It’s not unusual for someone to be named after a famous basketball player, the way Kobe King-Hawea is, after Los Angeles Laker legend Kobe Bryant. But to have other siblings who are all similarly named after NBA players (Jaylen-Rose, LeBron, Kawhi)? That’s a little rare.
“Playing was all I knew from a very young age,” King-Hawea told The Bleacher Report’s David Gardner in February last year. “It was a way to be with my family and also to get away from everything. I put basketball above everything, above even friendships. Outside of family, basketball is the first thing in my life.”
The significance of family has never been lost, and she sports a tattoo on her arm that says it all: “Family over everything”.
The 19 year old King-Hawea grew up watching her namesake, and played in various youth leagues across New Zealand and Australia, before receiving a scholarship to attend the NBA Global Academy, which is housed at Canberra’s Centre of Excellence (CoE).
“It was tough,” she said of the NBA Global Academy experience, in an interview with the Gillette News Record’s Jack Warrick.. “We woke up at 6 in the morning, did weights, conditioning and then had class from 9 (a.m.) to 3-3:40 (p.m.). And come straight back from class to basketball training for two hours, and do recovery, study session, eat dinner, it just keeps going.”
The 5’10 guard had been a development player with the Canberra Capitals of the Women’s National Basketball League (WNBL) prior to her college commitment. She received major attention from basketball circles following Bleacher Report’s feature last year, and a vocal performance at the Basketball Without Borders camp, where she exhibited her shooting touch and dribbling handle perfectly. It resulted in Gillette College women’s basketball team signing her on, following her graduation from the CoE in July.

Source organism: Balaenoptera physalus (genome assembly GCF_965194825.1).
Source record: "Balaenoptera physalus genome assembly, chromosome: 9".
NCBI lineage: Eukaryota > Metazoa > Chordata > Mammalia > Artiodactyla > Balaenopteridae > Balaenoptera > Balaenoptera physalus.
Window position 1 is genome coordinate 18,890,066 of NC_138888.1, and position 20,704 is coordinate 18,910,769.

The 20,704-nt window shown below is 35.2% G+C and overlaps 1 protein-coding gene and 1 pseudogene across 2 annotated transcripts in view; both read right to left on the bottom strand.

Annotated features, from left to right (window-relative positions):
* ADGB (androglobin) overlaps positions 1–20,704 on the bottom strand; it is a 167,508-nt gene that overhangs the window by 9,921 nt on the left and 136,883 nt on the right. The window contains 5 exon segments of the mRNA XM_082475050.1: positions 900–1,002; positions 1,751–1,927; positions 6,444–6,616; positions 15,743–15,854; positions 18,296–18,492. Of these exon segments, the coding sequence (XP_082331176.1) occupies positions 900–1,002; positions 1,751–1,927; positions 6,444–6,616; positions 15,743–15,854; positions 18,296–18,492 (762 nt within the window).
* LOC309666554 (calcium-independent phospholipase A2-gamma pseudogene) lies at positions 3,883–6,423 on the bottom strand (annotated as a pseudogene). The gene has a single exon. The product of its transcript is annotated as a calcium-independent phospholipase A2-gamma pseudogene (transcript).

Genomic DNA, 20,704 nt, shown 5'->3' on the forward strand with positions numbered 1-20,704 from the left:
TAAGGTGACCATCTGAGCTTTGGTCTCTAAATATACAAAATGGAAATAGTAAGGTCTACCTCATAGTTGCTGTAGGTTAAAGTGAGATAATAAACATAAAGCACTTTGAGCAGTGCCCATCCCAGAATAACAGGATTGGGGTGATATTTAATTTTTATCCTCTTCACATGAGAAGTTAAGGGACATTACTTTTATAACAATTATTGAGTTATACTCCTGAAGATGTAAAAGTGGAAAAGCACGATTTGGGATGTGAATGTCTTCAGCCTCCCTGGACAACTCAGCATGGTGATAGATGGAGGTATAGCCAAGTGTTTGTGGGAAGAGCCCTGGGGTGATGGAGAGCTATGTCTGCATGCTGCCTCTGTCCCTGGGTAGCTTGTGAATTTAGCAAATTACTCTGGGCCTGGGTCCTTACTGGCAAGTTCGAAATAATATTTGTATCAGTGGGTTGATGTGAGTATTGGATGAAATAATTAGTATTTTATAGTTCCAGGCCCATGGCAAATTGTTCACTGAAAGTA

“I watched about 30 seconds worth of film on (Kobe), and knew right away that she was a very high-level player,” newly-appointed Gillette head coach, Liz Lewis shared. “The player who had signed this year from New Zealand sent me a message that said she wasn’t coming, and then literally a day later, I heard about Kobe being available. It was meant to be. It just fell into place.”
“One of her biggest roles on the team is to be a leader and to bring her experience to help us play at a higher level,” Lewis shared. “She’s done a great job not only improving herself, but also her teammates.
“She’s a very unselfish player, almost to the point where sometimes we have to tell her to shoot because she shares the ball so well. One of her goals is to have ten assists every game.”
The numbers certainly have not reflected her reticence on shooting – King-Hawea is leading the Pronghorns, averaging 22.8 points, 6.7 assists and 8.3 rebounds a game.
For Kobe King-Hawea, who excels in isolation, especially in the mid-range, the three-point shot is the next tool she’s aiming to master. And if she’s aiming to be anything like her namesake, that will be just another step on the path to basketball greatness.